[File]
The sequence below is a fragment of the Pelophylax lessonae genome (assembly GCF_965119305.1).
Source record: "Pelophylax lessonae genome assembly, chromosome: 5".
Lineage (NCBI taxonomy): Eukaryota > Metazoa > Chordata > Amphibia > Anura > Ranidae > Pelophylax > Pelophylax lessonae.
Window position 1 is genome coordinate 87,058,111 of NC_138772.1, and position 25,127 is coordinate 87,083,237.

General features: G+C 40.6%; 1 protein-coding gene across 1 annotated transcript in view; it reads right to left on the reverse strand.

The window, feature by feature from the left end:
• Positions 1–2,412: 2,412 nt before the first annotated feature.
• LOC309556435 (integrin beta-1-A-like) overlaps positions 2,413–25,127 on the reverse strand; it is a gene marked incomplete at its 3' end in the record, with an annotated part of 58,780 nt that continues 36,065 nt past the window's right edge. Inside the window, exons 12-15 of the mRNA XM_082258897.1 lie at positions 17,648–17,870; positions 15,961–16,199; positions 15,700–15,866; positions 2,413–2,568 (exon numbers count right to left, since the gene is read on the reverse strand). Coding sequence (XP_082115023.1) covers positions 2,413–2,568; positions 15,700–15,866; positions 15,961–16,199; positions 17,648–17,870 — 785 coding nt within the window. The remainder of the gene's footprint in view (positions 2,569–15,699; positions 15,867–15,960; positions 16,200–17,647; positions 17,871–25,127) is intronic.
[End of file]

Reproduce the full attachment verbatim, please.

The sequence below is a fragment of the Pelophylax lessonae genome (assembly GCF_965119305.1).
Source record: "Pelophylax lessonae genome assembly, chromosome: 5".
Lineage (NCBI taxonomy): Eukaryota > Metazoa > Chordata > Amphibia > Anura > Ranidae > Pelophylax > Pelophylax lessonae.
Window position 1 is genome coordinate 87,058,111 of NC_138772.1, and position 25,127 is coordinate 87,083,237.

General features: G+C 40.6%; 1 protein-coding gene across 1 annotated transcript in view; it reads right to left on the reverse strand.

The window, feature by feature from the left end:
• Positions 1–2,412: 2,412 nt before the first annotated feature.
• LOC309556435 (integrin beta-1-A-like) overlaps positions 2,413–25,127 on the reverse strand; it is a gene marked incomplete at its 3' end in the record, with an annotated part of 58,780 nt that continues 36,065 nt past the window's right edge. Inside the window, exons 12-15 of the mRNA XM_082258897.1 lie at positions 17,648–17,870; positions 15,961–16,199; positions 15,700–15,866; positions 2,413–2,568 (exon numbers count right to left, since the gene is read on the reverse strand). Coding sequence (XP_082115023.1) covers positions 2,413–2,568; positions 15,700–15,866; positions 15,961–16,199; positions 17,648–17,870 — 785 coding nt within the window. The remainder of the gene's footprint in view (positions 2,569–15,699; positions 15,867–15,960; positions 16,200–17,647; positions 17,871–25,127) is intronic.